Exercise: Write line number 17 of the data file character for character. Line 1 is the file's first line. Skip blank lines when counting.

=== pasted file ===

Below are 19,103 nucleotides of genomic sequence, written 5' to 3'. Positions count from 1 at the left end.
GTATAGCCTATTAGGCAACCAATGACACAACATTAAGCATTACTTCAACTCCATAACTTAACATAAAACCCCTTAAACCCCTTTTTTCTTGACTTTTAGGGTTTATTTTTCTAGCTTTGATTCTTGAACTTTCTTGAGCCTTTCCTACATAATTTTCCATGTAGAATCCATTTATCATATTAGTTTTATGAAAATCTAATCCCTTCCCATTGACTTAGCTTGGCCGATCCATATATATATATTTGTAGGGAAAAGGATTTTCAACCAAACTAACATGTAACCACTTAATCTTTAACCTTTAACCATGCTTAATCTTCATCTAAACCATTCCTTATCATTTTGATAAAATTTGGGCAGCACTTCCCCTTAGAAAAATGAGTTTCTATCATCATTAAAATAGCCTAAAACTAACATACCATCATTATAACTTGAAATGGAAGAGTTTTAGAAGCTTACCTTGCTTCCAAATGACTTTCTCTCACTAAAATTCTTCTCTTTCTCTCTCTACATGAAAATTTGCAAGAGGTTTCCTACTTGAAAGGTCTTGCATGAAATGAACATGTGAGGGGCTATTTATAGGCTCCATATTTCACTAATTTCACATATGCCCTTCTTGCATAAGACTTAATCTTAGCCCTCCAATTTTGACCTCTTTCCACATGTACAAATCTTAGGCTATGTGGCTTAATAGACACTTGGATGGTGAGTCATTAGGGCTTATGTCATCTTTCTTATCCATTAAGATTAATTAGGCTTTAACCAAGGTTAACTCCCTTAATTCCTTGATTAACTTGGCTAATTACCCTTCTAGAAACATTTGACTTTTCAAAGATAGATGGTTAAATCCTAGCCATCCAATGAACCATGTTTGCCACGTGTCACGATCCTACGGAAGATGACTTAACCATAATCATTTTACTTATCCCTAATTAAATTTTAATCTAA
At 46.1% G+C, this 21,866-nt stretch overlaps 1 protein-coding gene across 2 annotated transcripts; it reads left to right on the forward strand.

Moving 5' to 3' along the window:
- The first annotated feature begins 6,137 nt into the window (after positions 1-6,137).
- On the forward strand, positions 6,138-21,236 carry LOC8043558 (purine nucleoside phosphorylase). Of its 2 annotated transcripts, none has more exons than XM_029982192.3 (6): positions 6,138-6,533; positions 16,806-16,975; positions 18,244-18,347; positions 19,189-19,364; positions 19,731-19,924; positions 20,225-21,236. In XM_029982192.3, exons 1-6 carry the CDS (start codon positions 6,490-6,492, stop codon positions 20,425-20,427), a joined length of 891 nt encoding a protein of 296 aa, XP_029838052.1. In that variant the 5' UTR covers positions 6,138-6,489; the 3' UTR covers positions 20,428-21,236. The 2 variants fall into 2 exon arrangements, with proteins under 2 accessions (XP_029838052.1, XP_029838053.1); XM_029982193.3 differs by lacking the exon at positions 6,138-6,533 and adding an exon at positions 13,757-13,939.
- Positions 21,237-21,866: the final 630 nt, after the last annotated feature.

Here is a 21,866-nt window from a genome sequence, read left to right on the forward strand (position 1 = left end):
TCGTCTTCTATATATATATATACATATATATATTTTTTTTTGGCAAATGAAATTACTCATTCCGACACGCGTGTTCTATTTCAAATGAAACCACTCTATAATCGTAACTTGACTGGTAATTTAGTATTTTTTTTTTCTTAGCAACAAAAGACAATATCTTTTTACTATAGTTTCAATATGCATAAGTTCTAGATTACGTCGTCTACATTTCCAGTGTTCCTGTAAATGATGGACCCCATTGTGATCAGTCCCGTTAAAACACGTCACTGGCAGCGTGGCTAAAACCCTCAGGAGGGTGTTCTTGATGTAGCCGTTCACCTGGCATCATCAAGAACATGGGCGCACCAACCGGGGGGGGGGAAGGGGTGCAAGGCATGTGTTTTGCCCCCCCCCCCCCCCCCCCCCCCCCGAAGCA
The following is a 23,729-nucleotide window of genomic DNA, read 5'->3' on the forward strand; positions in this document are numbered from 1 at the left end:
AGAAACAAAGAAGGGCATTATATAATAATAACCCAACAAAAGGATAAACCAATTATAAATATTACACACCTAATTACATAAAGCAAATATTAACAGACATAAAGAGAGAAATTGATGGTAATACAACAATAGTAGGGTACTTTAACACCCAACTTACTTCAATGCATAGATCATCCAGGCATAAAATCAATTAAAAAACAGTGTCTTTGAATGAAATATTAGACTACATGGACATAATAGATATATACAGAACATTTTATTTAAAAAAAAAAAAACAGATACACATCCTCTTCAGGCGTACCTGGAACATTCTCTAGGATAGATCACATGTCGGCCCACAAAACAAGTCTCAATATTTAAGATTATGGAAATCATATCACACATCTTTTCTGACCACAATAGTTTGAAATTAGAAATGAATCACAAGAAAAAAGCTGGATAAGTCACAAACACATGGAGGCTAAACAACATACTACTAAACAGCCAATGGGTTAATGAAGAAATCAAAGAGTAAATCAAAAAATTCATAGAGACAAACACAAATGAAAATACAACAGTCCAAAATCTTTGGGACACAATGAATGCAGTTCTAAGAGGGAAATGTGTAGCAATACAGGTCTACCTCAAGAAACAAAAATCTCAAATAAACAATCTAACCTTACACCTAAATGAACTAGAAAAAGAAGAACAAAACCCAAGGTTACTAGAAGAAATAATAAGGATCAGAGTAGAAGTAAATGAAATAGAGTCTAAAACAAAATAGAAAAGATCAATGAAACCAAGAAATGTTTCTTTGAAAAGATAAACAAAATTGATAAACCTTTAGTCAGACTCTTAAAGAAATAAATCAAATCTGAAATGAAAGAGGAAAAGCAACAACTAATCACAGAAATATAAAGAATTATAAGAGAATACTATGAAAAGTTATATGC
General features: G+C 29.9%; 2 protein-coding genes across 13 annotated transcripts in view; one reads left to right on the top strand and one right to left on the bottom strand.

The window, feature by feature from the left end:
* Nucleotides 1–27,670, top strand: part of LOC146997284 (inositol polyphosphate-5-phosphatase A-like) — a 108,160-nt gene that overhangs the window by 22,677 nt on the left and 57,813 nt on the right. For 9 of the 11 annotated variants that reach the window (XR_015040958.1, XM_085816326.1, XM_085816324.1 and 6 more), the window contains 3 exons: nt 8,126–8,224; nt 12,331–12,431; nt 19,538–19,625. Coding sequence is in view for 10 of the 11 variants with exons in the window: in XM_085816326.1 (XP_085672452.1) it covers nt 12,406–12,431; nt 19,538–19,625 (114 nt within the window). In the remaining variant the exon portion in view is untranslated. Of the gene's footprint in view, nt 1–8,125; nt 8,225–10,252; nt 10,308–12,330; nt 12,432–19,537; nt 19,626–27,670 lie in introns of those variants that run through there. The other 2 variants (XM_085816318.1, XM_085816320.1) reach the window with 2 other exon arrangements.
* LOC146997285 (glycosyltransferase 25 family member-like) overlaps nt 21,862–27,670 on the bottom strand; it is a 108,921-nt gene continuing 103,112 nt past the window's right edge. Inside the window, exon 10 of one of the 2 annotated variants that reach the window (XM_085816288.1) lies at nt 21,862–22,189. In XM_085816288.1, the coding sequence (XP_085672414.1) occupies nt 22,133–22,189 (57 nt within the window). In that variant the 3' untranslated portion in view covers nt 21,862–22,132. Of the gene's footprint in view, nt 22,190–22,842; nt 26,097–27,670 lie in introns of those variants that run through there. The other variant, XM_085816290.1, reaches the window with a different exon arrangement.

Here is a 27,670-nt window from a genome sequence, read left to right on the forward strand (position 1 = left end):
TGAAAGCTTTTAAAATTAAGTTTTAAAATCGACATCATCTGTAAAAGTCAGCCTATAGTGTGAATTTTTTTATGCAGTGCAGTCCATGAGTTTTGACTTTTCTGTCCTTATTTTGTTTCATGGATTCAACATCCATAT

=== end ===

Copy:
TGAAAGCTTTTAAAATTAAGTTTTAAAATCGACATCATCTGTAAAAGTCAGCCTATAGTGTGAATTTTTTTATGCAGTGCAGTCCATGAGTTTTGACTTTTCTGTCCTTATTTTGTTTCATGGATTCAACATCCATAT